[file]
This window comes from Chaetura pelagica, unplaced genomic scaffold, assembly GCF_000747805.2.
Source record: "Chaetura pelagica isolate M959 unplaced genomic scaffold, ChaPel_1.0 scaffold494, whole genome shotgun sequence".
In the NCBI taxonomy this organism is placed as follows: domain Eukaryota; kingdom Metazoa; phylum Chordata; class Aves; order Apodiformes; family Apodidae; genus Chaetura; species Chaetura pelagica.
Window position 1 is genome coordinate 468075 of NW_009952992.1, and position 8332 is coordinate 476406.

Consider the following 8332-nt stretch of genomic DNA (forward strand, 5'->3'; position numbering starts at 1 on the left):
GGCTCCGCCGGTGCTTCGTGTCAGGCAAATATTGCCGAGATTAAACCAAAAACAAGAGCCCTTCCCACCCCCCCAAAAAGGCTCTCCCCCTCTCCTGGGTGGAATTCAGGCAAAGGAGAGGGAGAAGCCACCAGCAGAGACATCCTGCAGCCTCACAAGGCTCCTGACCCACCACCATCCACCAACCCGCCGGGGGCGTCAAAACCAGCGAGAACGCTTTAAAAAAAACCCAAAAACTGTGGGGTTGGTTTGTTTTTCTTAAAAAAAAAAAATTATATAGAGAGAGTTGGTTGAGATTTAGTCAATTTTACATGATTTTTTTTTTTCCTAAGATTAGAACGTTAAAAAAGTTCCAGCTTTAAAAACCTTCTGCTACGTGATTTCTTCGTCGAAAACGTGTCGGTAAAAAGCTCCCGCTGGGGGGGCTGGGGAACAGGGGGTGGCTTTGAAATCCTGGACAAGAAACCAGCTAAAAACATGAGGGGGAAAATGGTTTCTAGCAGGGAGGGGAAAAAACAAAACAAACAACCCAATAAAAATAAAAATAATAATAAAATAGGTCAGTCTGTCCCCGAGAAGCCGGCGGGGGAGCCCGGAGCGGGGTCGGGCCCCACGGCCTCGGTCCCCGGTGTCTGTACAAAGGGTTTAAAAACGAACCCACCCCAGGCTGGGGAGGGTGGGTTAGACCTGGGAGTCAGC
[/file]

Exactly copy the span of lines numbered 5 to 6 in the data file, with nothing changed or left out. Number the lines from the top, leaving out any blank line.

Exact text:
Consider the following 8332-nt stretch of genomic DNA (forward strand, 5'->3'; position numbering starts at 1 on the left):
GGCTCCGCCGGTGCTTCGTGTCAGGCAAATATTGCCGAGATTAAACCAAAAACAAGAGCCCTTCCCACCCCCCCAAAAAGGCTCTCCCCCTCTCCTGGGTGGAATTCAGGCAAAGGAGAGGGAGAAGCCACCAGCAGAGACATCCTGCAGCCTCACAAGGCTCCTGACCCACCACCATCCACCAACCCGCCGGGGGCGTCAAAACCAGCGAGAACGCTTTAAAAAAAACCCAAAAACTGTGGGGTTGGTTTGTTTTTCTTAAAAAAAAAAAATTATATAGAGAGAGTTGGTTGAGATTTAGTCAATTTTACATGATTTTTTTTTTTCCTAAGATTAGAACGTTAAAAAAGTTCCAGCTTTAAAAACCTTCTGCTACGTGATTTCTTCGTCGAAAACGTGTCGGTAAAAAGCTCCCGCTGGGGGGGCTGGGGAACAGGGGGTGGCTTTGAAATCCTGGACAAGAAACCAGCTAAAAACATGAGGGGGAAAATGGTTTCTAGCAGGGAGGGGAAAAAACAAAACAAACAACCCAATAAAAATAAAAATAATAATAAAATAGGTCAGTCTGTCCCCGAGAAGCCGGCGGGGGAGCCCGGAGCGGGGTCGGGCCCCACGGCCTCGGTCCCCGGTGTCTGTACAAAGGGTTTAAAAACGAACCCACCCCAGGCTGGGGAGGGTGGGTTAGACCTGGGAGTCAGC